Exploring DNA mismatch repair: an interview with Guo-Min Li, PhD
July 13, 2016
Guo-Min Li, PhD
For more than 20 years, Guo-Min Li has conducted research and advanced the field of DNA mismatch repair, earning an international reputation for his discoveries in the specialized arena. He started mismatch repair research when he was a postdoctoral fellow in the lab of Paul Modrich, PhD, the James B. Duke professor in the Department of Biochemistry in the Duke University Medical Center, who recently was awarded the 2015 Nobel Prize in Chemistry for his work uncovering the mechanism of DNA mismatch repair and its link with cancer.
In my PhD work, I was working on chemicals, like environmental carcinogens, that modify DNA and cause mutations. From there, I grew interested in the other side of that process: how cells prevent mutations. DNA mismatch repair is the pathways cells take to correct mistakes during cell division. So for my postdoctorate, I researched who was top in the field, then applied for a spot in the lab of Dr. Paul Modrich at Duke University.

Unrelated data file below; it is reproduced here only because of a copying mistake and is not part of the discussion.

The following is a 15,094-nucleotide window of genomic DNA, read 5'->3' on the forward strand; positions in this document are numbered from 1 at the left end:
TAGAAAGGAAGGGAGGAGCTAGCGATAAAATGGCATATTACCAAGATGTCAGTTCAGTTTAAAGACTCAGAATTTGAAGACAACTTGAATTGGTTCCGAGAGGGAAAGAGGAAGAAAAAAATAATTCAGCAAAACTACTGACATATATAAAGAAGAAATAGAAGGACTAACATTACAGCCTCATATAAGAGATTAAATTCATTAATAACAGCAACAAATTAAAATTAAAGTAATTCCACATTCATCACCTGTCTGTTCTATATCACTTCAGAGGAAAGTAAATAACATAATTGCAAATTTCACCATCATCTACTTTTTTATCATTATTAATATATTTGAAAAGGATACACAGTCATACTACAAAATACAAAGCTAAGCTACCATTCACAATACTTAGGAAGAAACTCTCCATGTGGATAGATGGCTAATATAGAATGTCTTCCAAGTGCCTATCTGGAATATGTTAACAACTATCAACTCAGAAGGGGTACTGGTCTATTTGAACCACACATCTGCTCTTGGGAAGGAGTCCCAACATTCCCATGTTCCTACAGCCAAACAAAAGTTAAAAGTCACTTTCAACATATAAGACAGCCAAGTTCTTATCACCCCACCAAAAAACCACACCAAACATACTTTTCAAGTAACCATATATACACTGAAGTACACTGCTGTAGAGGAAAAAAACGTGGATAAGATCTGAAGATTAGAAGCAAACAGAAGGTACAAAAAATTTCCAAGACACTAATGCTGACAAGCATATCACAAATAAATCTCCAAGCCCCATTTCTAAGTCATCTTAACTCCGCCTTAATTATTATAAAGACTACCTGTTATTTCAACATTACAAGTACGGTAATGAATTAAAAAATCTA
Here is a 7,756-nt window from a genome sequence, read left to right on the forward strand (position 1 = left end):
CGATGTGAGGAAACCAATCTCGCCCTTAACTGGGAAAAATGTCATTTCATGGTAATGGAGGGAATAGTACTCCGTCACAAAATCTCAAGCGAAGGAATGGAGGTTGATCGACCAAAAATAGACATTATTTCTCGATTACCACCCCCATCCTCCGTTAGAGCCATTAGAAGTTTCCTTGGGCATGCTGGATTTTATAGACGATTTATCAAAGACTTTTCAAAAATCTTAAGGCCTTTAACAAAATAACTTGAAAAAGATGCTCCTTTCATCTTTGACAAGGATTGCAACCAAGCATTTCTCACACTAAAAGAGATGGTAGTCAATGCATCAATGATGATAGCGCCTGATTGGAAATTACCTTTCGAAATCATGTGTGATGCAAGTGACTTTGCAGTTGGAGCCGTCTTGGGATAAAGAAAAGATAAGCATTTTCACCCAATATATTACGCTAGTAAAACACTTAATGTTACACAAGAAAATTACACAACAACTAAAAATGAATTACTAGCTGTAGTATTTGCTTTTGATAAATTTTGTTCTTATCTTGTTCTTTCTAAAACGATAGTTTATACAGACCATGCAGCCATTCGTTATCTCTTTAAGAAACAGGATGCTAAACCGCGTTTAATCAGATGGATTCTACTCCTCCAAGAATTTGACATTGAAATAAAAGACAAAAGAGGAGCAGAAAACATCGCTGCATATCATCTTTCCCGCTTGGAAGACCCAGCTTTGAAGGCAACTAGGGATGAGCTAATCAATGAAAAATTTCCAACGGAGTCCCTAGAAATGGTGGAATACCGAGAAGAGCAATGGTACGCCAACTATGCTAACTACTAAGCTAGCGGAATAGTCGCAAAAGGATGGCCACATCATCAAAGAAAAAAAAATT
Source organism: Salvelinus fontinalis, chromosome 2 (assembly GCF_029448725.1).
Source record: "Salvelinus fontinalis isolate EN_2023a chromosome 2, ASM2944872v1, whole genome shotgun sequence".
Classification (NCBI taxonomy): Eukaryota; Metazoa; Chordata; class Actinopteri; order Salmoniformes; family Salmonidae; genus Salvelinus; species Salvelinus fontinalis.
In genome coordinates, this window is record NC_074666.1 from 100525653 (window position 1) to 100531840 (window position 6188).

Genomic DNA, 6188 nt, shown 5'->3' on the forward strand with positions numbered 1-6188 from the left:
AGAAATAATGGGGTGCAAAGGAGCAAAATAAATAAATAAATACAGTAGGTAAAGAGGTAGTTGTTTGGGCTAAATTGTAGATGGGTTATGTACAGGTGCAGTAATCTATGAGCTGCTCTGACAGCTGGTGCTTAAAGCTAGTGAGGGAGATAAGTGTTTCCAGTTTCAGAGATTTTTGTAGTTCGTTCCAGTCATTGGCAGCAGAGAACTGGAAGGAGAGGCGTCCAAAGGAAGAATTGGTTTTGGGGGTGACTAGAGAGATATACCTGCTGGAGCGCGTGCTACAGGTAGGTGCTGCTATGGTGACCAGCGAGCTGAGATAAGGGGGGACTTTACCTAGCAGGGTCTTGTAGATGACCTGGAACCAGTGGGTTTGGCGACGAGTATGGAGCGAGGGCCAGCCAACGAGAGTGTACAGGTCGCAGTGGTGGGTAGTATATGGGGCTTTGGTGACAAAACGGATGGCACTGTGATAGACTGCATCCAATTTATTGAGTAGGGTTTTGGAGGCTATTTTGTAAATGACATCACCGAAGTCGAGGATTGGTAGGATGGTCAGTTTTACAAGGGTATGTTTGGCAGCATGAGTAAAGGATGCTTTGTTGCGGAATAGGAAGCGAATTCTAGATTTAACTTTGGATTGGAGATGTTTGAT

How do cell mutations and defects in DNA repair cause cancer?
A cell copies its genetic material into daughter cells during the division process, and this process frequently makes mistakes, which can occur in many disease-controlling genes such as tumor suppressors. Humans have a system called DNA mismatch repair that recognizes any mistake the cell made during the duplication process and then repairs it. Individuals lacking this repair system, either due to genetic inheritance or gene alterations acquired later in their lives, from taking X-rays and/or exposure to ultraviolet rays in sunshine, are unable to correct these mistakes and will develop various cancers.
Where will researchers take these findings in future work?
DNA mismatch repair won the Nobel Prize because of Dr. Modrich’s finding that defects in this repair system cause cancer. But in addition to knowing how this mechanism causes cancer, now we know that there is a way to use this mechanism to cure cancer. That’s my goal here.